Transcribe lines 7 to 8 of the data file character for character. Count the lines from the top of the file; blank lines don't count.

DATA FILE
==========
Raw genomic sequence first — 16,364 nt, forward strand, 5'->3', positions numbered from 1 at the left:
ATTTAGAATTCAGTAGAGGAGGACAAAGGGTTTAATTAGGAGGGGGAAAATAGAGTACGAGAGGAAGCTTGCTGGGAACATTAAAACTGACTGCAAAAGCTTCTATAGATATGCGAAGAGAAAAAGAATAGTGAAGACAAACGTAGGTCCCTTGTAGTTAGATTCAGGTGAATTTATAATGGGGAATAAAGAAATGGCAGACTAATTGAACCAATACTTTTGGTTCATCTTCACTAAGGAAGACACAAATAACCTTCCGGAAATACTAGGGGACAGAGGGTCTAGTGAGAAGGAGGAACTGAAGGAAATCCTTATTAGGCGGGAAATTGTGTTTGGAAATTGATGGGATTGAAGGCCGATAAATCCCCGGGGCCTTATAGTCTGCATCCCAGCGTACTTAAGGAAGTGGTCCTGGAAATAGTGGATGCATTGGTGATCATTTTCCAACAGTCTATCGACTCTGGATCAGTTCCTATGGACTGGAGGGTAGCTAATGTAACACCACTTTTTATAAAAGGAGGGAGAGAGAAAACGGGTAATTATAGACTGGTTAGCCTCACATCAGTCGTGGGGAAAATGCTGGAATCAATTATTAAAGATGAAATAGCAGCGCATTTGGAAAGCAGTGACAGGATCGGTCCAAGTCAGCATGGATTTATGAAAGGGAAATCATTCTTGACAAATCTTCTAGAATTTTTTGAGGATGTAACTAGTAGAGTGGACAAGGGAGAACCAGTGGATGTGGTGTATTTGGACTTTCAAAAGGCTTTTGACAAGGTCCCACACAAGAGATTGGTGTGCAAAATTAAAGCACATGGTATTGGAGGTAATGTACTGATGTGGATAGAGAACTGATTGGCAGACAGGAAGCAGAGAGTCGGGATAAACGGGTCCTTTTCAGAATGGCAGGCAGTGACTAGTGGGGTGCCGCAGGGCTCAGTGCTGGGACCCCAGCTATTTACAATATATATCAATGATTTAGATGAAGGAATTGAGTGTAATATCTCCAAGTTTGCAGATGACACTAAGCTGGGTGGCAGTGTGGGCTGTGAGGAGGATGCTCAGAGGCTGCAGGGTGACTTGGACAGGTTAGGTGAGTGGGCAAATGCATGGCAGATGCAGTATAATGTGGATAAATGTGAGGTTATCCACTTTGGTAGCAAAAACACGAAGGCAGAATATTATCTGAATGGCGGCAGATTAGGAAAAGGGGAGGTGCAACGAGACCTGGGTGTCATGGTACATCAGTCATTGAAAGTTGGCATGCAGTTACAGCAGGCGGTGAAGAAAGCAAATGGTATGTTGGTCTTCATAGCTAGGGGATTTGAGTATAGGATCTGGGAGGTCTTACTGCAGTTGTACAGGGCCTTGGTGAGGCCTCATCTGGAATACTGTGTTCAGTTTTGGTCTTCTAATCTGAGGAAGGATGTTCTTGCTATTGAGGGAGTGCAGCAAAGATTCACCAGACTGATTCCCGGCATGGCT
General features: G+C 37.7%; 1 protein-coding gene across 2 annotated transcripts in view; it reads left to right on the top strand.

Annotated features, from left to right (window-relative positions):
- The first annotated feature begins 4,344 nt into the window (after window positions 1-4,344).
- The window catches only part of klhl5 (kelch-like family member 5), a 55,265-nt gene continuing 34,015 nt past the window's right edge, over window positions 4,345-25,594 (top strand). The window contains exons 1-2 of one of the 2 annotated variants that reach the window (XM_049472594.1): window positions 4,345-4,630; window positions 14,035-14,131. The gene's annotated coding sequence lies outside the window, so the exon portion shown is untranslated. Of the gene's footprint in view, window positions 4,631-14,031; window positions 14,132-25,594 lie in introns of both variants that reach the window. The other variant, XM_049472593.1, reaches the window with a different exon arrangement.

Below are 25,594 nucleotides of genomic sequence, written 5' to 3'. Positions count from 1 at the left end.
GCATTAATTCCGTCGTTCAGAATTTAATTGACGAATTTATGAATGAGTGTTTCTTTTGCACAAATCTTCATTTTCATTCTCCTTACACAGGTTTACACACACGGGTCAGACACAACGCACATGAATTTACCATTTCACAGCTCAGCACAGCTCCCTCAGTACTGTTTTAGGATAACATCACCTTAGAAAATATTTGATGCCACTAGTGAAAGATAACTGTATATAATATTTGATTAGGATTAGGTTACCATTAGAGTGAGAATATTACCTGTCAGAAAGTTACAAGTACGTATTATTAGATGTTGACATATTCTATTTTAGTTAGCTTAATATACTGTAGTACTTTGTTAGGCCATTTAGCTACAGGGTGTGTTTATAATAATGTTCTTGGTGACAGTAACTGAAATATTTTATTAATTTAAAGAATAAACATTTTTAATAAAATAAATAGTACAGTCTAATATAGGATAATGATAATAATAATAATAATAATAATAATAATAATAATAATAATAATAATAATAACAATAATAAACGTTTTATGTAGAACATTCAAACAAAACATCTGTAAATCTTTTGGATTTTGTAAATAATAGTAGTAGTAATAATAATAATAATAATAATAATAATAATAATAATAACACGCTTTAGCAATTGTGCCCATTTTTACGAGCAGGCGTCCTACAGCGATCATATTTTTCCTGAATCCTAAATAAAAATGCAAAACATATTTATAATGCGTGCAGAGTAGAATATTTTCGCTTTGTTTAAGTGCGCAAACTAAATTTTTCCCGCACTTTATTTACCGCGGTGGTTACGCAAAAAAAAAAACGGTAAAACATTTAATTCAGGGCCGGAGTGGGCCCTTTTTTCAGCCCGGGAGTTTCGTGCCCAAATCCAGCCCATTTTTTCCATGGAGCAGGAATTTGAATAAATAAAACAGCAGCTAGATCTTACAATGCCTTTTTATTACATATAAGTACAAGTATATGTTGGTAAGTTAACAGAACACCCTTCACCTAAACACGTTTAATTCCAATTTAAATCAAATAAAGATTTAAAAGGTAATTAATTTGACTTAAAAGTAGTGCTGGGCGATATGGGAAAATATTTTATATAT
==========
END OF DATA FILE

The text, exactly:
Below are 25,594 nucleotides of genomic sequence, written 5' to 3'. Positions count from 1 at the left end.
GCATTAATTCCGTCGTTCAGAATTTAATTGACGAATTTATGAATGAGTGTTTCTTTTGCACAAATCTTCATTTTCATTCTCCTTACACAGGTTTACACACACGGGTCAGACACAACGCACATGAATTTACCATTTCACAGCTCAGCACAGCTCCCTCAGTACTGTTTTAGGATAACATCACCTTAGAAAATATTTGATGCCACTAGTGAAAGATAACTGTATATAATATTTGATTAGGATTAGGTTACCATTAGAGTGAGAATATTACCTGTCAGAAAGTTACAAGTACGTATTATTAGATGTTGACATATTCTATTTTAGTTAGCTTAATATACTGTAGTACTTTGTTAGGCCATTTAGCTACAGGGTGTGTTTATAATAATGTTCTTGGTGACAGTAACTGAAATATTTTATTAATTTAAAGAATAAACATTTTTAATAAAATAAATAGTACAGTCTAATATAGGATAATGATAATAATAATAATAATAATAATAATAATAATAATAATAATAATAATAATAACAATAATAAACGTTTTATGTAGAACATTCAAACAAAACATCTGTAAATCTTTTGGATTTTGTAAATAATAGTAGTAGTAATAATAATAATAATAATAATAATAATAATAATAATAACACGCTTTAGCAATTGTGCCCATTTTTACGAGCAGGCGTCCTACAGCGATCATATTTTTCCTGAATCCTAAATAAAAATGCAAAACATATTTATAATGCGTGCAGAGTAGAATATTTTCGCTTTGTTTAAGTGCGCAAACTAAATTTTTCCCGCACTTTATTTACCGCGGTGGTTACGCAAAAAAAAAAACGGTAAAACATTTAATTCAGGGCCGGAGTGGGCCCTTTTTTCAGCCCGGGAGTTTCGTGCCCAAATCCAGCCCATTTTTTCCATGGAGCAGGAATTTGAATAAATAAAACAGCAGCTAGATCTTACAATGCCTTTTTATTACATATAAGTACAAGTATATGTTGGTAAGTTAACAGAACACCCTTCACCTAAACACGTTTAATTCCAATTTAAATCAAATAAAGATTTAAAAGGTAATTAATTTGACTTAAAAGTAGTGCTGGGCGATATGGGAAAATATTTTATATAT